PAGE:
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April 09, 2015

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I don’t want to give anyone the impression that I am "special" in this regard. So I will indulge in a few more words on this topic with this in mind. If anything I am fortunate to have been born with a deep yearning for a higher calling, something far beyond that which the world can offer. What I have experienced spiritually is an utterly effulgent, limitless, very much present something. How can I even begin to describe it? It never makes sense, people just misunderstand. Conventional Zen doesn't even seem to want to understand it. Most of the modern teachers are not much (if at all) in contact with that stuff. Zen today, all based on tertiary or even more remote teachings, seems more about how to be happy, healthy, well-adjusted people and which social causes to get on board with than how to escape the cycle of birth and death and attain unsurpassed awakening. Look, I am not a very sophisticated Buddhist. In truth, I feel great despair because it seems I may be too stupid to ever understand the mysteries of the Tathagatagarbha, much less in this lifetime. I have wept bitterly with the knowledge of how far I have to go, how many more lifetimes, chained by impurities of my own making. So I rely on faith because quite frankly I am lost without it. I meditate like a turtle sunning his shell in the swamp, basking in the light of the Buddha. This is my provisional boat to the other shore. My earnest aspiration is to one day reach it. And if it were not for the compassion of the thus gone ones, I would be utterly lost.

n. yeti:

He sits, pervading the body with a pure, bright mind, so that there is no part of his entire body that is not pervaded by a pure, bright mind. ~ Sāmaññaphala Sutta (D 2)

Ian, sorry to interject because your comment wasn't directed to me, but what I have seen of modern American soto teachers and use of kung-ans or hua t'ou is more akin to Christian parables. There is nothing particularly wrong with that, I suppose, but does it point to the gateless gate? In my case I suppose I shouldn't even be commenting because I never used the hua t'ou method, and was able, at great pains, to make some progress without them. For me the problem with contemporary Soto is it forgets what this is all about, why wall gazing is only a purposeless activity with no goal other than sitting, in order to realize the Mind. When today's Soto teachers start getting into that aspect, they start to squirm about rebirth, karma, and the supra-mundane as if those things present in Indian Buddhism and Ch'an should be bleached out of the teachings. In short we have a bunch of people, who by some remote chance of habit energies are spiritually inclined, and yet not afforded the opportunity to let this mystical practice of deep awareness to take root and certify to the fruits, because there is little mention of there being much more to it than sitting and "engaging with oneself". I don't know about you, but I am not engaging with myself when I sit. I am basking in the light of the Unborn.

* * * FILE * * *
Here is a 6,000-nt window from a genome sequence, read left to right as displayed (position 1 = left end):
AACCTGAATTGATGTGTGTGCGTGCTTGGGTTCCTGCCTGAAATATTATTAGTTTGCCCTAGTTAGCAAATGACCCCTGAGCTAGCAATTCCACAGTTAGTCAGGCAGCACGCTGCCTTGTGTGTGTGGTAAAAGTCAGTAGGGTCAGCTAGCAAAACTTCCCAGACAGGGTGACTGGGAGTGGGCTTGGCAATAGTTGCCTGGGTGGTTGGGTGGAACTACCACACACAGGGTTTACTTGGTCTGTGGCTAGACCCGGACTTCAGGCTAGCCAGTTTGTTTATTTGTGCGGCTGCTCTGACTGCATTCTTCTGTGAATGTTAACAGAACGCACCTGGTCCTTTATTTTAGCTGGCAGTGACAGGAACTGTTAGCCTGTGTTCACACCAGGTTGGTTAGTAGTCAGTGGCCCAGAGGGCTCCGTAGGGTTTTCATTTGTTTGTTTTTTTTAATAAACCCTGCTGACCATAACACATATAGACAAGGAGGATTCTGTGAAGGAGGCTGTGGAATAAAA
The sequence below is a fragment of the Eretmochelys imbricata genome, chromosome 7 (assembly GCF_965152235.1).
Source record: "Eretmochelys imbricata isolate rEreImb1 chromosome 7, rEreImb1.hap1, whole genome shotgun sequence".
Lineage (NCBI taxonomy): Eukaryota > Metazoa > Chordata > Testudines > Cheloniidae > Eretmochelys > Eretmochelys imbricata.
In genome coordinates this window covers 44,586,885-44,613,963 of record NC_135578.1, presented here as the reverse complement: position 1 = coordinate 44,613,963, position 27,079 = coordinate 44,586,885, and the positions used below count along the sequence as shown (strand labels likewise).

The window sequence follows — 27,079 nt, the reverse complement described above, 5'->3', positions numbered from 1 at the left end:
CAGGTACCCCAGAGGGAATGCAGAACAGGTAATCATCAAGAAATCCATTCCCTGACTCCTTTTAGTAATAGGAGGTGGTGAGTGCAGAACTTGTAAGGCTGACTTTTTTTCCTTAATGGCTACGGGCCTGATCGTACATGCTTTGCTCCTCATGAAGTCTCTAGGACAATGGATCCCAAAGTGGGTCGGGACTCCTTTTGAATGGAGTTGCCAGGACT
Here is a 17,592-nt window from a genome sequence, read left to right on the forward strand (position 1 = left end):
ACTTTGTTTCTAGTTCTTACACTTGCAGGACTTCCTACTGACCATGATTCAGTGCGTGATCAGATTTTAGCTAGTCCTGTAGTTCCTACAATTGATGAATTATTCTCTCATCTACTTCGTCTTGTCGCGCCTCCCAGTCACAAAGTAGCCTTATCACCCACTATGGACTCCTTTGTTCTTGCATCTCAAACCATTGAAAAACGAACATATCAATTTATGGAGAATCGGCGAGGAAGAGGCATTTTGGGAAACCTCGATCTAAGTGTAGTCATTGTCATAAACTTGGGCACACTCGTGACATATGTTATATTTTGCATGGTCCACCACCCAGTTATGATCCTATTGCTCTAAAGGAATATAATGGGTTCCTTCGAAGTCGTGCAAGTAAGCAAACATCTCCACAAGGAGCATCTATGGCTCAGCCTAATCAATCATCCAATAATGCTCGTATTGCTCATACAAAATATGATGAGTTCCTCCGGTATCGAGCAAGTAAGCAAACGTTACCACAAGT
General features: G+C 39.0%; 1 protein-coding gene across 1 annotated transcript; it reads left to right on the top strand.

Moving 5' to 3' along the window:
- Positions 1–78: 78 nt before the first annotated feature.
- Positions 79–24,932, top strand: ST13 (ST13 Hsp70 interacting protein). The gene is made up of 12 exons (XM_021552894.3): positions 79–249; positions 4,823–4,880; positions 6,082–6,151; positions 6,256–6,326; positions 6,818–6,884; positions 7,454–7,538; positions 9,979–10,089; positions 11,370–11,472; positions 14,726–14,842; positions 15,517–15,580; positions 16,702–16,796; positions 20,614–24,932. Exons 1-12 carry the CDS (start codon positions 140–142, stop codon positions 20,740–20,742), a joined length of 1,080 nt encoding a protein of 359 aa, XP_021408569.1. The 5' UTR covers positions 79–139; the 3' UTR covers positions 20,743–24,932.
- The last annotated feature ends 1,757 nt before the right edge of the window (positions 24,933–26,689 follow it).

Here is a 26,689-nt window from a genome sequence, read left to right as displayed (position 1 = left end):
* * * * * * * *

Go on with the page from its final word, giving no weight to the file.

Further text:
p.p.s.Does your opening sentence say the whole thing?-if the premise that Shikantaza is only about physical sitting is set to one side?Could the Rinzai approach be about awakening to Pure Mind through Ko-Ans and the Soto approach be about abiding in what we have awakened to through GENUINE shikantaza?I have heard that some soto teachers,including Dogen himself utilised ko-ans and hua t`ou as part of their teaching.

p.s.Sorry I can't cut and paste the links but I am writing this on an XBox-a kind of internet aesceticism :(.

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